• Resident Christina Edgar joined Gordon in praising the removal of a construction sign at the Bethany Beach Nature Center on Route 26 but said she felt the town still has far too many things being advertised.

She pointed to the stone supplier’s engraved rock at the new park area next to town hall (removed only a few days prior), numerous signs advertising the Bethany Beach Farmers’ Market and the Beach and Bay Cottage tour signs that had been placed on lifeguard stands, saying that the town had been spruced up nicely with plantings but was now covered with signs.

McClenny replied that the town was endeavoring to let visitors and residents know of events of interest, and owed support to events such as the farmers’ market and cottage tour, which supports the South Coastal Library. Applause from others in attendance suggested Edgar was in the minority on the issue.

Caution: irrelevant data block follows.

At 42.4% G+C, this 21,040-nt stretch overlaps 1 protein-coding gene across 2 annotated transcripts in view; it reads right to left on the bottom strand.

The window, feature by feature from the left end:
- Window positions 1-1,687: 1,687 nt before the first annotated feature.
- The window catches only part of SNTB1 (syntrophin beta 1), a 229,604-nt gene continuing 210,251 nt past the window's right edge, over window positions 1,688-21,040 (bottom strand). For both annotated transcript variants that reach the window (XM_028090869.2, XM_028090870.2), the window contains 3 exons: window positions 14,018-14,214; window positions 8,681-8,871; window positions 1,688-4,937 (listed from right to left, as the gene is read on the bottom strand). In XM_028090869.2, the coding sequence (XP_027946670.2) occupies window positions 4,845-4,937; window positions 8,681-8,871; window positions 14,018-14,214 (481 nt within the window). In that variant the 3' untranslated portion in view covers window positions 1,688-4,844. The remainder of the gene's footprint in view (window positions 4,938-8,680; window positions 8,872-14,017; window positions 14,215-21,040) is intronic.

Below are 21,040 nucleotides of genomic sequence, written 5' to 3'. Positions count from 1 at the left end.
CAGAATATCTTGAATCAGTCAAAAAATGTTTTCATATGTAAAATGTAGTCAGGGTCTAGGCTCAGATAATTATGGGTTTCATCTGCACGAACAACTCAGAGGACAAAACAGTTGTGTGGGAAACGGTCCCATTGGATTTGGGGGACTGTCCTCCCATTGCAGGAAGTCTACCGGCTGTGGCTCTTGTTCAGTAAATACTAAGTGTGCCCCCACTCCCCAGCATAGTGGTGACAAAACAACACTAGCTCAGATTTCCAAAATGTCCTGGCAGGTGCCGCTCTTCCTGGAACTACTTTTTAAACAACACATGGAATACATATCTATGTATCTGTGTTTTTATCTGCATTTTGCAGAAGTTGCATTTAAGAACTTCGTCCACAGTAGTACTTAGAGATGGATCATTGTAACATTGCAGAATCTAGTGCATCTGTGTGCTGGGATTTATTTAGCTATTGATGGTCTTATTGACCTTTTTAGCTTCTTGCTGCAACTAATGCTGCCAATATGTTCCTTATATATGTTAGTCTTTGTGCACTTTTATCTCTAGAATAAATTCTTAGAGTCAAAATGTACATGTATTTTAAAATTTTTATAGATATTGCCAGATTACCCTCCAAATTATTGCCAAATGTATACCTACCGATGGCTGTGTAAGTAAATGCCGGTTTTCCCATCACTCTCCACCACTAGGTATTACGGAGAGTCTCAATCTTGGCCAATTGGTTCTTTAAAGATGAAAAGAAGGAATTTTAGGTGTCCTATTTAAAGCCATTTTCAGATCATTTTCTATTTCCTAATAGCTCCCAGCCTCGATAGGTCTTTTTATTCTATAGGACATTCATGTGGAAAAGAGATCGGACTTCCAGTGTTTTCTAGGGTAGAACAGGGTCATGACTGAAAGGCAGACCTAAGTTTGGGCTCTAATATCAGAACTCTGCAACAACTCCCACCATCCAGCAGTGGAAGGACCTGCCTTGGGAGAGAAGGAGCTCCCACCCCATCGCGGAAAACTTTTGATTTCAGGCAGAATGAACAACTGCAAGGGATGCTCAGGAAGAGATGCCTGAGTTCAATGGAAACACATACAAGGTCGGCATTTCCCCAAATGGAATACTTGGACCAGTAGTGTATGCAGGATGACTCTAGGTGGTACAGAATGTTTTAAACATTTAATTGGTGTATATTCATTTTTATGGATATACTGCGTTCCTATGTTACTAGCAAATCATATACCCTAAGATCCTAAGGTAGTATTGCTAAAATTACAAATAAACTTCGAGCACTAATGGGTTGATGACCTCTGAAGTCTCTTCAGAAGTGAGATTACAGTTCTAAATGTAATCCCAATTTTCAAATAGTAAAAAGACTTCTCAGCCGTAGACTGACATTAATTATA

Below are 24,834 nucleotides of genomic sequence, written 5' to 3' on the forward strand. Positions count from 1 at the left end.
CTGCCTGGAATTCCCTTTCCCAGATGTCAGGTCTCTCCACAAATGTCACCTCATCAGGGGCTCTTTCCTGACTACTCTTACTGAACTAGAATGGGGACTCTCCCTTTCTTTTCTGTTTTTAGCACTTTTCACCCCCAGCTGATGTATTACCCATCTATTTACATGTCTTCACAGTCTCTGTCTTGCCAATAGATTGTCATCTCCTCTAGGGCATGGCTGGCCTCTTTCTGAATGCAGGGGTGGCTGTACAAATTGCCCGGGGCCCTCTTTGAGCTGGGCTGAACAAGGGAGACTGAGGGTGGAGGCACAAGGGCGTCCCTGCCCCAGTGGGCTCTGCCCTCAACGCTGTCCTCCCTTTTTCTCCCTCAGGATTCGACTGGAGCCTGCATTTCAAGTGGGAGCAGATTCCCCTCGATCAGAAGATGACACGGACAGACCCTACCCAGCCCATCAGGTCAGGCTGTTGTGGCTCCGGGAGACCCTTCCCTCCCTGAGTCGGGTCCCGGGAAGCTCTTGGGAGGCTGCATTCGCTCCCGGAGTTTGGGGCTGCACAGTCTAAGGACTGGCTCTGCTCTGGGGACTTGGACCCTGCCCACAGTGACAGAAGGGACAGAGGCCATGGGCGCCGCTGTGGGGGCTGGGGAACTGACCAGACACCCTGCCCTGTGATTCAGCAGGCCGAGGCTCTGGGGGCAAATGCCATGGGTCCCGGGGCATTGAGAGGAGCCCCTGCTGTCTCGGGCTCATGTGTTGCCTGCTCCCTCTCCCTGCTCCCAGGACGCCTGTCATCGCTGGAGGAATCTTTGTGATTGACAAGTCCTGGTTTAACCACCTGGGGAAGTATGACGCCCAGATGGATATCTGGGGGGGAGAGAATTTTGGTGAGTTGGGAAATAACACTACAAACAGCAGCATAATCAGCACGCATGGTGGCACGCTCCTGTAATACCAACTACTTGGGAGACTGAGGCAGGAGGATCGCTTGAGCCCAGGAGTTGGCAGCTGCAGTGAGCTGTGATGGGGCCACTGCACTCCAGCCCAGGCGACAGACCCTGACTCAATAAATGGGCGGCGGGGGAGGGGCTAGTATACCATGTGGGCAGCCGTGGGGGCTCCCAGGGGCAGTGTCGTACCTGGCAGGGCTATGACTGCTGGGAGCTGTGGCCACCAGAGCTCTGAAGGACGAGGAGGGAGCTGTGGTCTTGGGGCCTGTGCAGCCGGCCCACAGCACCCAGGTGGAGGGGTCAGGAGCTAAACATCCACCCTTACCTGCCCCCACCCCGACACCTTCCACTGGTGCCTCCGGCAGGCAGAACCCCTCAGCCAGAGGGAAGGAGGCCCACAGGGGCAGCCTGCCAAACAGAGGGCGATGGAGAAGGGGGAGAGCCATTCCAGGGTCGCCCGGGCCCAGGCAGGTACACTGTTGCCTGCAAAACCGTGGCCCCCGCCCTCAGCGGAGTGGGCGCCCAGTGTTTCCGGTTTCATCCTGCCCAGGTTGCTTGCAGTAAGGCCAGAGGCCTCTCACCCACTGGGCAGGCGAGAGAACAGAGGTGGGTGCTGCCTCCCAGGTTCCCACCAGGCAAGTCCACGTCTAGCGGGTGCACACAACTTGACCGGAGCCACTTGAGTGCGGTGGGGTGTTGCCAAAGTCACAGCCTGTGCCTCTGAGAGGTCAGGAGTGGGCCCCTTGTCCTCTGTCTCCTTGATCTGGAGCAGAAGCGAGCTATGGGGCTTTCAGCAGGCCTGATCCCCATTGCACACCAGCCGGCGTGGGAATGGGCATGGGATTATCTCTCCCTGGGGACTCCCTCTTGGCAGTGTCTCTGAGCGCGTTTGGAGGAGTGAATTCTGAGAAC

• Council members agreed to schedule for a future meeting an ordinance that would allow the use of chimneas and firepots within town limits. Currently, the portable fireplaces are banned, though they have been increasingly popular and have been spotted in use throughout the town. Graviet said there had been a few complaints about those non-lawful uses but that no enforcement action had been taken. The town ordinances regarding fires were drafted long before chimneas became popular, he noted.

The new ordinance would be targeted at allowing them while instituting clear regulations upon their uses, for safety reasons.